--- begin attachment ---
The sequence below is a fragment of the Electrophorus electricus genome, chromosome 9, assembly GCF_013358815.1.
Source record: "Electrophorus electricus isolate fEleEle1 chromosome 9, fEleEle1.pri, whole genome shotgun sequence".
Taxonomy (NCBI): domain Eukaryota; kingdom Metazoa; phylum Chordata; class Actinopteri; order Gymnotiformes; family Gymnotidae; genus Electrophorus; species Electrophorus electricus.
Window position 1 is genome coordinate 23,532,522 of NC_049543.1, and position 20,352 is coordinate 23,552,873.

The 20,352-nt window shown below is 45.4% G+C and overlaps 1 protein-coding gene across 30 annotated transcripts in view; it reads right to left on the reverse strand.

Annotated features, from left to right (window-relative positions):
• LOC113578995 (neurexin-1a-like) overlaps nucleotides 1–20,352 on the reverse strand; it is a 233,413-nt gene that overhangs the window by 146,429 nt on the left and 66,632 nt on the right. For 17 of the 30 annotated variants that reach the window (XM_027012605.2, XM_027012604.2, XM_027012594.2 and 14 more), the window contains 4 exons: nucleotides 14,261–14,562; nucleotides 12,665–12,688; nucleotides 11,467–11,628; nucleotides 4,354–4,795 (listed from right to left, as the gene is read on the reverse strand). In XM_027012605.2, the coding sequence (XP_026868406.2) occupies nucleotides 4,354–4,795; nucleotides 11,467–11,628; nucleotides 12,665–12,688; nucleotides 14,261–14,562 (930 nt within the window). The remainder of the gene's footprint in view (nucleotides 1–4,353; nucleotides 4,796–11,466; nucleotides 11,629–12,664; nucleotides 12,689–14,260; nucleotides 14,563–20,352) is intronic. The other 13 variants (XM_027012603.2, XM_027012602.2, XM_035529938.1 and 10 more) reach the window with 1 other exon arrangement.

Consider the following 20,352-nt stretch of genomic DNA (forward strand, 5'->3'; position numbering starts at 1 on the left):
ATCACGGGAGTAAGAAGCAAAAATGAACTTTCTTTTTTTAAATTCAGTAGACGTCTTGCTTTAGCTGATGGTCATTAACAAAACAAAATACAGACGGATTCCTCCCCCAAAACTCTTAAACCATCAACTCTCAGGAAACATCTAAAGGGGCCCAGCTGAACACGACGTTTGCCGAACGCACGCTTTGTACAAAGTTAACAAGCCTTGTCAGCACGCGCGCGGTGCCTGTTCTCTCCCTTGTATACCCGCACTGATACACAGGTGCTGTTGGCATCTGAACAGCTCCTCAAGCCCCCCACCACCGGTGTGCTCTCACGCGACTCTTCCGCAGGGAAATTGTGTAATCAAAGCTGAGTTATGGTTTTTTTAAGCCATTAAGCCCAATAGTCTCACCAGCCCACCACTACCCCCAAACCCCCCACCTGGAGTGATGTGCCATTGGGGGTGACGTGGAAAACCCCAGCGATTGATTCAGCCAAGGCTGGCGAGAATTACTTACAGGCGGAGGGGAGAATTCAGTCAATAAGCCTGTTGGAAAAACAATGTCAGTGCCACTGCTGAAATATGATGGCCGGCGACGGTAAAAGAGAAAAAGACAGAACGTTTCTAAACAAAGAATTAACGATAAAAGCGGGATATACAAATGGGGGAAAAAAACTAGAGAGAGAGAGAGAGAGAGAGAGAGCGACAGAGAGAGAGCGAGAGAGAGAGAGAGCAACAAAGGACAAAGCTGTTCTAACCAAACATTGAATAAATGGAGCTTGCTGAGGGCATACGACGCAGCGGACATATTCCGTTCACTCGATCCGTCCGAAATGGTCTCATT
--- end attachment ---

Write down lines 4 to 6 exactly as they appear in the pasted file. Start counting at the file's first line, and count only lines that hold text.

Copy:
Window position 1 is genome coordinate 23,532,522 of NC_049543.1, and position 20,352 is coordinate 23,552,873.

The 20,352-nt window shown below is 45.4% G+C and overlaps 1 protein-coding gene across 30 annotated transcripts in view; it reads right to left on the reverse strand.

Annotated features, from left to right (window-relative positions):